"She's a winning child," admitted the old man. "That combination of
conventionality and _naivete_ is very captivating. I notice it in the

"Yes, the mother has it too. Have you seen them to-day?"

"Yes; Mrs. Bowen was sorry to be out when you came."

"I had the misfortune to miss them. I had a great mind to go again

The old man said nothing to this. "The fact is," Colville went on, "I'm
so habituated to being there that I'm rather spoiled."

"Ah, it's a nice place," Mr. Waters admitted.

"Of course I made all the haste I could to get away, and I have the
reward of a good conscience. But I don't find that the reward is very

The old gentleman smiled. "The difficulty is to know conscience from

"Oh, there's no doubt of it in my case," said Colville. "If I'd
consulted my own comfort and advantage, I should still be at Palazzo

"I dare say they would have been glad to keep you."

"Do you really think so?" asked Colville, with sudden seriousness. "I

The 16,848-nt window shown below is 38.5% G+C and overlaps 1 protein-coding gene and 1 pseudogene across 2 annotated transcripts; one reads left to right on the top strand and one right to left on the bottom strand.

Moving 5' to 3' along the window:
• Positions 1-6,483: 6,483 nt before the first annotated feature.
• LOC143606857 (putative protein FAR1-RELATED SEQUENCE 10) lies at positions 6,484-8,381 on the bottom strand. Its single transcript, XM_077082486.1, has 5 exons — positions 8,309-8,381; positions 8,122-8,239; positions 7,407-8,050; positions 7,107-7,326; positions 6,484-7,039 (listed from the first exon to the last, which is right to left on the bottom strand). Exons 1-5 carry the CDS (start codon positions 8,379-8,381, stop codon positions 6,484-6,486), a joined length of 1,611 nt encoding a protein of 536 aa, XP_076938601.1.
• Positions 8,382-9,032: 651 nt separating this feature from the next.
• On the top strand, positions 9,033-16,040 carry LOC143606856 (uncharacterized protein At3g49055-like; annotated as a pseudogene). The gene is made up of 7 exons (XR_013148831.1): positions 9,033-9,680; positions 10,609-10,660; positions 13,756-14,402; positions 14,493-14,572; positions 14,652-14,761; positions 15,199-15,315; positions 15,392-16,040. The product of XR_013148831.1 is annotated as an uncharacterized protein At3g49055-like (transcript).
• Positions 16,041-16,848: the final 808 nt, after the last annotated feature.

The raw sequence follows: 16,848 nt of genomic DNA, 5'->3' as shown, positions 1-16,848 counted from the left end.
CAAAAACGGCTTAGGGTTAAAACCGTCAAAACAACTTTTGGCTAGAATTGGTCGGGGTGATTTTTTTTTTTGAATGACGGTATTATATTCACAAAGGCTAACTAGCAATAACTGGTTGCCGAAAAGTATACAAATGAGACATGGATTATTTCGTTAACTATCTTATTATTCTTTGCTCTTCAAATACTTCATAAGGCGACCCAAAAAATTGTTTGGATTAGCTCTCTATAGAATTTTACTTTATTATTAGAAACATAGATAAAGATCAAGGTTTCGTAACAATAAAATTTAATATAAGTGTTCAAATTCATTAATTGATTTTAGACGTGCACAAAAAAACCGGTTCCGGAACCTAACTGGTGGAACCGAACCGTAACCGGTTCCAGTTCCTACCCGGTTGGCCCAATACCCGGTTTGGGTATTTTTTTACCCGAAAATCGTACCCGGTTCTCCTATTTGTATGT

wish you would tell me why. Have you any reason--grounds? Pshaw! I'm
absurd!" He sank back into the easy-chair from whose depths he had
pulled himself in the eagerness of his demand, and wiped his forehead
with his handkerchief. "Mr. Waters, you remember my telling you of my
engagement to Miss Graham?"


"That is broken off--if it were ever really on. It was a great mistake
for both of us--a tragical one for her, poor child, a ridiculous one for
me. My only consolation is that it was a mistake and no more; but I
don't conceal from myself that I might have prevented it altogether if I
had behaved with greater wisdom and dignity at the outset. But I'm
afraid I was flattered by an illusion of hers that ought to have pained